From Dr. Loy                                                              23 February 1913

From your letter of 18 February I would like first to single out the end, where you so aptly assign the element of suggestion its proper place in psychoanalysis: “The patient is not an empty sack into which we can stuff whatever we like; he brings his own particular contents with him, with which you have always to reckon afresh” [sic].

With this I fully agree, as my own experience confirms it. And you add: involuntary analytic suggestions will leave this content intact, but the expression, Proteus-like, can be distorted without limit.

Hence it would be a kind of “mimicry,” by which the patient seeks to escape the analyst who is driving him into a corner and for the moment seems to him an enemy.

Until at last, through the joint work of patient and analyst—the former spontaneously yielding up his psychic content, the latter only interpreting and explaining—the analysis succeeds in bringing so much light into the darkness of the patient’s psyche that he can see the true relationships and, without any preconceived plan of the analyst’s, draw the right conclusions and apply them to his future life.

This new life will follow the line of least resistance—or should we not rather say of least resistances—as a “compromise with all eventualities,” in a just balancing of pain and pleasure.

It is not for us to decide arbitrarily for the patient how matters stand and what will benefit him; his own nature decides.

In other words, we should take over approximately the role of a midwife, who can only bring out into the light of day a child already alive, but who has to avoid a number of mistakes if the child is to remain alive and the mother is not to be injured.

All this is very clear to me because it is only an application to psychoanalytic procedure of a principle which should be generally valid: Never do violence to Nature! Hence I also see that the psychoanalyst must follow his patient’s apparently “erring ways” if the patient is ever to arrive at his own convictions and be freed once and for all from infantile reliance on authority.

We ourselves as individuals have learnt and can only learn by making mistakes how to avoid them in the future, and mankind as a whole has created the conditions for its present and future stages of development quite as much by following the crooked path as by keeping to the straight one.

Have not many neurotics—I do not know if you will agree, but I think so—become ill partly because their infantile faith in authority has gone to pieces?

Now they stand before the wreckage of their faith, weeping over it, and terrified because they cannot find a substitute which would show them clearly where they have to turn.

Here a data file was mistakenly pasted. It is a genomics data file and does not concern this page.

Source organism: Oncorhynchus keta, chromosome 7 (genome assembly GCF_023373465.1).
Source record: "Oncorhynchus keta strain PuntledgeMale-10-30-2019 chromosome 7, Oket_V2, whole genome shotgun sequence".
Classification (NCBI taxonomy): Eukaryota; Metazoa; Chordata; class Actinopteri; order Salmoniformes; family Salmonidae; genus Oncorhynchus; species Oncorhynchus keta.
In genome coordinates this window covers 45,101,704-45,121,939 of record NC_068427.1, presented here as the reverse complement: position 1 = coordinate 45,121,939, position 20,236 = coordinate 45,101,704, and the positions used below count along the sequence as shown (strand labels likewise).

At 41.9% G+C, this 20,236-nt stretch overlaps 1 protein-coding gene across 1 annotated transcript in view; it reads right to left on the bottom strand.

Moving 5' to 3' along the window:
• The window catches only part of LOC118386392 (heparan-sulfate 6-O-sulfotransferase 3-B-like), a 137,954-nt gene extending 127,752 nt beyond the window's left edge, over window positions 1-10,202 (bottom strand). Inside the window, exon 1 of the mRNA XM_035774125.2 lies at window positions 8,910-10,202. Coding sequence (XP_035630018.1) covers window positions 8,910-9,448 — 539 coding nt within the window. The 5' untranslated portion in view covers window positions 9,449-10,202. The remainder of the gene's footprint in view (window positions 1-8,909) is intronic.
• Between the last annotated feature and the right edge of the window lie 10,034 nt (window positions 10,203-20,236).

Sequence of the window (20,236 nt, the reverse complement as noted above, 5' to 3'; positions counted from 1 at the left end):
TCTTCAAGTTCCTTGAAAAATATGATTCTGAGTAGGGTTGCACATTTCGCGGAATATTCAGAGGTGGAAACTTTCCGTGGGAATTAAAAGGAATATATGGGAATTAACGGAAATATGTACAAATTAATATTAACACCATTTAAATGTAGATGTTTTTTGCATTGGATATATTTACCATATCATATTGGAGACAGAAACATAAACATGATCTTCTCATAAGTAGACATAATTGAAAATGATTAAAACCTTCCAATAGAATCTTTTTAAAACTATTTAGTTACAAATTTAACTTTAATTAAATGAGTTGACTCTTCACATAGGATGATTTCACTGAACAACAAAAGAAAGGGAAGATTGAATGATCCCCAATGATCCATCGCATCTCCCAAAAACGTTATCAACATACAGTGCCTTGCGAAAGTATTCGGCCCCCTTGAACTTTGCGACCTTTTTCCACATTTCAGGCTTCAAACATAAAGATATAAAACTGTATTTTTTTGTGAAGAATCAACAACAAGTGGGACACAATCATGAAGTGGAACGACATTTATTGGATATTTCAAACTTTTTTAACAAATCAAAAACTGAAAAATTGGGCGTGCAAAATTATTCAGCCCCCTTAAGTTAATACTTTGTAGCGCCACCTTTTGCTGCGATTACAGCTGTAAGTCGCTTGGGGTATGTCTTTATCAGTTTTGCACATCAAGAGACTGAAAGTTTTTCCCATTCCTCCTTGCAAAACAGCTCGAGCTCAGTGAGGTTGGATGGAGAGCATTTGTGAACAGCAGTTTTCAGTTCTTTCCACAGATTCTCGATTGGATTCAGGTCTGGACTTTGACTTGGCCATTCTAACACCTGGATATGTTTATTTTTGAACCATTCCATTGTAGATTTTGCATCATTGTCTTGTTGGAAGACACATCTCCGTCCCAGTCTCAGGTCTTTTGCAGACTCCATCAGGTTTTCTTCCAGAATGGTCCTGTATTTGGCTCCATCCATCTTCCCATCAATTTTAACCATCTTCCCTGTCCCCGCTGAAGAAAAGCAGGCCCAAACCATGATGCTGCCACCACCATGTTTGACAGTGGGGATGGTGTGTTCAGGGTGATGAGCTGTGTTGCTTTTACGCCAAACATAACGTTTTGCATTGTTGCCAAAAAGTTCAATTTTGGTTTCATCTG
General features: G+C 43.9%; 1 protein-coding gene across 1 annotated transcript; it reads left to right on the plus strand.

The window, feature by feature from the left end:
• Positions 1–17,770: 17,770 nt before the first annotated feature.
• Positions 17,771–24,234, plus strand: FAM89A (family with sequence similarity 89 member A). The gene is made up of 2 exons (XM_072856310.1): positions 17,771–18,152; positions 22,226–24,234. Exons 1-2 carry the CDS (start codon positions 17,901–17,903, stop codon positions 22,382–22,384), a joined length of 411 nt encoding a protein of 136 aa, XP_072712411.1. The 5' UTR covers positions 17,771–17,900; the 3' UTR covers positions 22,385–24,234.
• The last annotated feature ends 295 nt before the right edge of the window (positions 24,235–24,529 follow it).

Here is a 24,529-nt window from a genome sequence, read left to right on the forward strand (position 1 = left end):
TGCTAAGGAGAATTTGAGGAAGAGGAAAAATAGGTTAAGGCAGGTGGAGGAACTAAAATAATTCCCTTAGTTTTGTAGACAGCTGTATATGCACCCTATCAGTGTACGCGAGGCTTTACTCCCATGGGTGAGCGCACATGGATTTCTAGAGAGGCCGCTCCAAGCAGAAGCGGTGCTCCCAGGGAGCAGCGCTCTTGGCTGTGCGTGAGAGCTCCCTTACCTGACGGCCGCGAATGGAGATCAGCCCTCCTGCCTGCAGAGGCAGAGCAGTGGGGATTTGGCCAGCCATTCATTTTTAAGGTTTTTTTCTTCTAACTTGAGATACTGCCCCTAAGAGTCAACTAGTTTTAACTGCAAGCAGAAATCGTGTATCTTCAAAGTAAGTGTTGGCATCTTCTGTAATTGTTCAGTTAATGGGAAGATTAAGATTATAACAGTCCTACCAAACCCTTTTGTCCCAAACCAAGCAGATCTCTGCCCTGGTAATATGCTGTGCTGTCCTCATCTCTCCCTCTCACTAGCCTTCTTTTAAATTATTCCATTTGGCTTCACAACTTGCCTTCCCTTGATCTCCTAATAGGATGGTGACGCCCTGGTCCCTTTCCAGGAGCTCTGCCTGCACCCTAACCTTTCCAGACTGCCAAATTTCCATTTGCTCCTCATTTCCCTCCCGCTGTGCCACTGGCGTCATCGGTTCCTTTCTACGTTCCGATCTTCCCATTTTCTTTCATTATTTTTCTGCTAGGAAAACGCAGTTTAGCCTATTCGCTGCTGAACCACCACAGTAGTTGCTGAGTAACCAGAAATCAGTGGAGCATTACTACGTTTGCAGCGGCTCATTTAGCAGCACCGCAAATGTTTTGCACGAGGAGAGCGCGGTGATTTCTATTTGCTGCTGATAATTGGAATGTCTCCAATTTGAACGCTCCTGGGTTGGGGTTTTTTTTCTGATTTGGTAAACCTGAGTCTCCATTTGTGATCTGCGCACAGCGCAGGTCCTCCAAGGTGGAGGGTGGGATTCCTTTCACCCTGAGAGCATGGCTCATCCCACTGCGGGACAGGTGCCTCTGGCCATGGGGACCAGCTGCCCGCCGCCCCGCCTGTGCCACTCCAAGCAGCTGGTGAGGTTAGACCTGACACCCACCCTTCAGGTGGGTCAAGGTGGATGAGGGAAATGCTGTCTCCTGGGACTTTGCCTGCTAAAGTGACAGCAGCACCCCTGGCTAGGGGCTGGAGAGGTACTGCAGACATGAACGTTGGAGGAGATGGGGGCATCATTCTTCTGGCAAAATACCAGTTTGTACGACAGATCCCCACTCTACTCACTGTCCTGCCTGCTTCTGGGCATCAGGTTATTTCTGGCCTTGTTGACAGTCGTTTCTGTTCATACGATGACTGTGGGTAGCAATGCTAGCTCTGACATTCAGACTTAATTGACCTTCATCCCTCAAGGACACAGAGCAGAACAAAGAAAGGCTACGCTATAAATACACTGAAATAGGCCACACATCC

So they remain stuck between the infantilisms they are unwilling to renounce and the serious tasks of the present and future (moral conflict).

I also see, particularly in such cases, how right you are in saying that it would be a mistake to try to replace their lost faith in authority by another faith in authority, which would be useful only as long as it lasted.

This passes a verdict on the deliberate use of suggestive influence in psychoanalysis, and on regarding the “transference to the analyst” as the goal of analytic therapy.

I no longer contest your dictum: “Every interference on the part of the analyst is a gross mistake in technique. So-called chance is the law and order of psychoanalysis.”

Further, I am in entire agreement when you say that altruism [sic] must necessarily be innate in man as a herd-animal.

The contrary would be the thing to wonder at.

I am very much inclined to assume that not the egoistic but the altruistic instincts are primary.

Love and trust of the child for the mother who feeds it, nurses, cherishes and pets it; love of man for wife, regarded as absorption in another’s personality;

love foroffspring, care of them; love for kinsfolk, etc.

Whereas the egoistic instincts owe their existence only to the desire for exclusive possession of the object of love, the desire to possess the mother exclusively, in opposition to the father and brother and sisters, the desire to have a woman for oneself alone, the desire for jewellery, clothes, etc. . . . But perhaps you will say I am being paradoxical and that the instincts, whether altruistic or egoistic, arise together in the heart of man, and that every instinct is ambivalent by nature.

But I ask: are our feelings and instincts really ambivalent? Are they perhaps bipolar? Can the qualities of emotions be compared at all? Is love really the opposite of hate?

Be that as it may, it is lucky that man carries his social imperatives within himself as an inborn necessity, otherwise our civilized humanity would be in a bad way, having to submit to laws imposed only from without: when the earlier religious faith in authority died out we would rapidly and infallibly fall into complete anarchy.

We would then have to ask ourselves whether it would not be better to try to maintain by force an exclusively religious belief in authority, as the Middle Ages did.

For the benefits of civilization, which strives to grant every individual as much outward freedom as is consistent with the freedom of others, would be well worth such a sacrifice as the sacrifice of free research.